FIG. 22A illustrates an exemplary user interface 2200 having details for a received friend request in one embodiment of the present invention;

FIG. 22B illustrates an exemplary user interface 2300 for generating a friend request in one embodiment of the present invention;

FIG. 23 illustrates an exemplary user interface 860 have personalized information for a game that is not owned by the user in one embodiment of the present invention;

FIGS. 24-27 illustrate exemplary user interfaces designed for certain systems in one embodiment of the present invention;

FIGS. 28 and 29 illustrate exemplary user interfaces 840 and have personalized information for a game that is not owned by the user in one embodiment of the present invention;

FIG. 30 illustrates a touch I/O system 3001 that can receive touch input for interacting with computing system 3003 via wired or wireless communication channel 3002 in one embodiment of the present invention;

FIG. 31 shows a wireless system which includes the capability for wireless communication in one embodiment of the present invention;

FIG. 32 is a block diagram illustrating an exemplary API architecture, which may be used in one embodiment of the present invention;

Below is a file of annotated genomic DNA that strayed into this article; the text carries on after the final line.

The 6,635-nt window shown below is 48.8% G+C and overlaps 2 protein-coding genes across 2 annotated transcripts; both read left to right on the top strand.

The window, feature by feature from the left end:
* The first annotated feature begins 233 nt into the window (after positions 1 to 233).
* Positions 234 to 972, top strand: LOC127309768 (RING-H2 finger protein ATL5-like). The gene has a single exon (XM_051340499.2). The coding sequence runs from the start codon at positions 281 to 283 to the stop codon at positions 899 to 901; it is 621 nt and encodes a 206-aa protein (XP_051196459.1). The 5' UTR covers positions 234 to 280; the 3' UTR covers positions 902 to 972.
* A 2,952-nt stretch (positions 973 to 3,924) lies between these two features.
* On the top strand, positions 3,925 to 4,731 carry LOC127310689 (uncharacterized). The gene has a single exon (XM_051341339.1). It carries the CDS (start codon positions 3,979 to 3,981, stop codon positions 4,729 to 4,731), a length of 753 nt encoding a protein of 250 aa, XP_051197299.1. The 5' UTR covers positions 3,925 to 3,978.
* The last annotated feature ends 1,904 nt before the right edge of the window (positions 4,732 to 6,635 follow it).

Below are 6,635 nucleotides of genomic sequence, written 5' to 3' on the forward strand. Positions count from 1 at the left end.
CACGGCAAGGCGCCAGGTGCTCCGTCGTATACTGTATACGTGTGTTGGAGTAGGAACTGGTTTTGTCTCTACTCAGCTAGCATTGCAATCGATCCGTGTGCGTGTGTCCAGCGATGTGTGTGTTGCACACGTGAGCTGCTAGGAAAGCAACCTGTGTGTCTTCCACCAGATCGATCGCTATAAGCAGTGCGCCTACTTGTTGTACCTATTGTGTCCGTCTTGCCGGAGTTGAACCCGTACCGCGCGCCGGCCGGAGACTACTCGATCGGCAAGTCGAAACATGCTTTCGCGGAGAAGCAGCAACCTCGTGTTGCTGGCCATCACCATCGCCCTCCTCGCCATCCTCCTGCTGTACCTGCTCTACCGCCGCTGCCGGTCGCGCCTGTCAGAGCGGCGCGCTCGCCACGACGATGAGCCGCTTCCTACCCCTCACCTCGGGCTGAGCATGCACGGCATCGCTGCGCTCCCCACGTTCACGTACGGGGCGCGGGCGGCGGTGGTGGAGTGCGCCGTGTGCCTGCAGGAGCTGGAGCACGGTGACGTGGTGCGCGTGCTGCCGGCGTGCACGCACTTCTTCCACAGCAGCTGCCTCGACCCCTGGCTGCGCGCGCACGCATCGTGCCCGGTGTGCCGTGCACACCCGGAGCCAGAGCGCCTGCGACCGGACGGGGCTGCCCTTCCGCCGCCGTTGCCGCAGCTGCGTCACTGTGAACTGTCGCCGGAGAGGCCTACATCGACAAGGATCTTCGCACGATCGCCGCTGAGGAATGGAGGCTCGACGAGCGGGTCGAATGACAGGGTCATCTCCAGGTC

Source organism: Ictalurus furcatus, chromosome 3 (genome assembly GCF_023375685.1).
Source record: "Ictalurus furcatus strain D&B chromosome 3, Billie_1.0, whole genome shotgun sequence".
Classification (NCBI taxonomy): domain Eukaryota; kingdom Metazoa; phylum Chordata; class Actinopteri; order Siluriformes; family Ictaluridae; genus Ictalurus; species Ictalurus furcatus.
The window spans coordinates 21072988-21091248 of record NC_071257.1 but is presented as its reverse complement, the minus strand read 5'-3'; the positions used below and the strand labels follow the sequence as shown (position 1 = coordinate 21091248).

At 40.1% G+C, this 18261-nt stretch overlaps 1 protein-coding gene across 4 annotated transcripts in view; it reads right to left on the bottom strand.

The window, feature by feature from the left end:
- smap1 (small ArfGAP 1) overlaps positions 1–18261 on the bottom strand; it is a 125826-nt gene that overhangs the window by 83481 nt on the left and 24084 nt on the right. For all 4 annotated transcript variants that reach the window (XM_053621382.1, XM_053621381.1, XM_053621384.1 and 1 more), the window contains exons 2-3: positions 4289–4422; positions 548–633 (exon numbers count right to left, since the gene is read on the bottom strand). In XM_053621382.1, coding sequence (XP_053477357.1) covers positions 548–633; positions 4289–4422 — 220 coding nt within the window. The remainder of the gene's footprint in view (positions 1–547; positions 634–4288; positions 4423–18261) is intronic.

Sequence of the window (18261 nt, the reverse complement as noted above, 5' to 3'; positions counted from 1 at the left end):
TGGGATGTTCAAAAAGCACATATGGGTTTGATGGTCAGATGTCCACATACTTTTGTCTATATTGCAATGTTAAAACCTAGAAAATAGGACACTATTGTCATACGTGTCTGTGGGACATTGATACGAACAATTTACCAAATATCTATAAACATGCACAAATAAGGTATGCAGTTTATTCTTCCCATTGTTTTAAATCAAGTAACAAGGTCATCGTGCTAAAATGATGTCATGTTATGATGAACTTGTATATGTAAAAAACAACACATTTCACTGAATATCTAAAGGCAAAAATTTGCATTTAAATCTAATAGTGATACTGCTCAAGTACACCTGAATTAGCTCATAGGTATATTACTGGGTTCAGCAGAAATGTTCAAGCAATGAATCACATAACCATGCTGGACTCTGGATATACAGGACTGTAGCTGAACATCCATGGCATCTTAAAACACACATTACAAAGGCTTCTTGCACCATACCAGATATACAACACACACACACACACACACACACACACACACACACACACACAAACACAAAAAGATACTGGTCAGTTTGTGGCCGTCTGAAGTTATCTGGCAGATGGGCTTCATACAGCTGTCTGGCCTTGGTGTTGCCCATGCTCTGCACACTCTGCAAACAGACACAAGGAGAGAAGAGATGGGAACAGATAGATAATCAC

In FIG. 33 (“Software Stack”), in one embodiment of the present invention, applications can make calls to Services A or B using several Service APIs and to Operating System (OS) using several OS APIs; and

FIG. 34 illustrates a flow diagram in one embodiment of the present invention for a computer-implemented method 3400 of providing personalized information for a non-acquired asset.

DETAILED DESCRIPTION

Described herein are methods and systems for providing an extensible architecture for navigating a data hierarchy. For example, in at least certain embodiments, a module on a system provides a hub architecture for navigation. One or more selections can navigate between hubs with each hub having selectable navigation options.